The annual SHASS Research Fund supports MIT research in the humanities, arts, and social sciences that shows promise of making an important contribution to the proposed area of activity. The 10 recipients for 2018 are:
Nikhil Agarwal, assistant professor of economics: The near-universal coverage of dialysis treatments under Medicare, including for people under age 65, is unique in the U.S. health care system. Agarwal plans to use his SHASS research funding to analyze previously collected data to explore whether and how Medicare reimbursement rates affect the quiality of dialysis care and patient outcomes.
Charlotte Brathwaite, assistant professor of music and theater arts: SHASS research funding will support "Forgotten Paradise: Grazettes Sun," a film project by director Brathwaite. Inspired by being united with her estranged brother for the first time, Brathwaite plans to take a small crew on a research trip to the Gold Coast (Ghana, Benin, and Togo) to excavate the jigsaw puzzle of history and memory and to identify locations significant to her own ancestry and the trans-Atlantic slave trade.
Sarah Brown, director of design for music and theater arts: SHASS research funding will allow Brown to join the production of Gregory Spears’ opera, "Fellow Travelers," which dramatizes the lives of Americans whose careers were ended and lives were transformed during the "Lavender Scare," a period in the Cold War when LGBTQ people were expelled from the federal government because of their sexual identities.
Lerna Ekmekcioglu, associate professor of history: Ekmekcioglu's funding will support her ongoing book and digital humanities project, "Feminism in Armenian: An Interpretive Anthology and a Digital Archive." With Melissa Bilal, a visiting scholar with MIT History, Ekmekcioglu traces the development of Armenian feminist thought from the 1860s to the 1960s. It will be the first collection in English on the topic.
Malick Ghachem, associate professor of history: Ghachem's book on the rise of plantation capitalism in Haiti during the 1720s, "The Old Regime and the Haitian Revolution," will be translated into French with the support of SHASS research funding, making the work available to Francophone scholars in France and elsewhere in the French-speaking world. Funding will also allow Ghachem to present his research in France upon its publication by Éditions Karthala and the Centre international de recherches sur les esclavages.
Frederick Harris, Jr., director of wind and jazz ensembles for music and theater arts: With the support of SHASS research funding, Harris plans to begin researching the life and musical career of Herb Pomeroy (1930-2007) toward a biography with the working title of "It’s the Note You Don’t Play: The musical life of Herb Pomeroy." In addition to portraying Pomeroy's personal life, this book will analyze the three major areas of his musicianship: trumpeter, director/conductor, and educator.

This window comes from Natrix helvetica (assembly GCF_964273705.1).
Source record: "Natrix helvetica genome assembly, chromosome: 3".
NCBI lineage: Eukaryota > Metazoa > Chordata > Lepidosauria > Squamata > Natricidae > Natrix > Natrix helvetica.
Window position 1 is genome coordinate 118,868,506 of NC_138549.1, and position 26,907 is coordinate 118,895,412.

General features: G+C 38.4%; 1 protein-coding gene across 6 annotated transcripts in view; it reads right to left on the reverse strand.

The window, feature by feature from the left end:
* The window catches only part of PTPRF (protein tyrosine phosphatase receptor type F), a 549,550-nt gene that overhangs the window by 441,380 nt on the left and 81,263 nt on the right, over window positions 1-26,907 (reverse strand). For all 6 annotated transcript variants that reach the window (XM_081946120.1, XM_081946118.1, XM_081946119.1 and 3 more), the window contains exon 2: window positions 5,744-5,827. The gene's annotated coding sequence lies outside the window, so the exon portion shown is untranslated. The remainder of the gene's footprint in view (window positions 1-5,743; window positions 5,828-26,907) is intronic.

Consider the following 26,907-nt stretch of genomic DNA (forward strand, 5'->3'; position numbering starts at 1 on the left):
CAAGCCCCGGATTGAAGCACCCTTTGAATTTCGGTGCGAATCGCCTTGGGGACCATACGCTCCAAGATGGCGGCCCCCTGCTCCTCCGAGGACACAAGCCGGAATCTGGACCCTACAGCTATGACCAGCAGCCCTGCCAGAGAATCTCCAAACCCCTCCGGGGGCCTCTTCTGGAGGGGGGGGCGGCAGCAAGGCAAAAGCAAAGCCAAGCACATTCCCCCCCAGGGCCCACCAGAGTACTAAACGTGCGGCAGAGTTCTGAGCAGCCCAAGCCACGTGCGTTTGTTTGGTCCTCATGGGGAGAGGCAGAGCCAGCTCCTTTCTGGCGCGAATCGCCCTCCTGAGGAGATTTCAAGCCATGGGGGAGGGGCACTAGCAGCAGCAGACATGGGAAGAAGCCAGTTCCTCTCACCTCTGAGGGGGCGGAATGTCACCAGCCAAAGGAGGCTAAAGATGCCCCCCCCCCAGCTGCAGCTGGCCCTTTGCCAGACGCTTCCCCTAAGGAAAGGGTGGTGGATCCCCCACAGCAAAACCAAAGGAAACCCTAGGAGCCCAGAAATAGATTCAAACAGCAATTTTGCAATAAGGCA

Mark Harvey, senior lecturer in music and theater arts: SHASS Research Fund support will enable the recording and production of a new album of original compositions by Harvey, all performed with the Aardvark Jazz Orchestra. The centerpiece will be “Swamp-a-Rama,” a composition at turns satirical and serious that responds to the current sociopolitical climate in the United States.
Sabine Iatridou, professor of linguistics: In Dutch and German, question words such as “what” are identical to existential words such as “something." Why does a single word have these two different meanings? Which meaning came first in the development of the language? What does that tell us about the development of language more generally? Iatridou will explore these questions with the support of SHASS research funding in coordination with colleagues from the University of Amsterdam.
Seth Mnookin, associate professor of comparative media studies/writing: Funding will support a new book focused on the cultural, historical, and scientific underpinnings of how we age, as well as on research efforts designed to extend both lifespan and healthspan. In addition to providing a detailed overview of research that could reframe how we think about aging, the book will offer readers a guide to what age-related issues can be mitigated by changes to lifestyle, medical interventions, or pharmacological interventions — and which paths to avoid.
Ariel White, assistant professor of political science: With an unprecedented amount of material, White and her colleagues will use a textual analysis tool to analyze the language used to report on crime, asking whether and to what extent local media outlets focus mostly on crimes committed by nonwhite suspects. They will also analyze the relationship between reporting trends and actual crime statistics to see whether these publications accurately reflect the level and type of crime.
MIT's School of Humanities, Arts, and Social Sciences is home to research that has a global impact, and to graduate programs recognized as among the finest in the world. The school's research portfolio includes international studies, linguistics, economics, poverty alleviation, history, literature, anthropology, digital humanities, philosophy, global studies and languages, music and theater, writing, political science, security studies, women's and gender studies, and comparative media studies. MIT's SHASS research helps alleviate poverty; safeguard elections; steer economies; understand the past and present; assess the impact of new technologies; understand human language; create new forms at the juncture of art and science; and inform policy and cultural mores on issues including justice, healthcare, energy, climate, education, work and manufacturing, inclusion, and economic equity.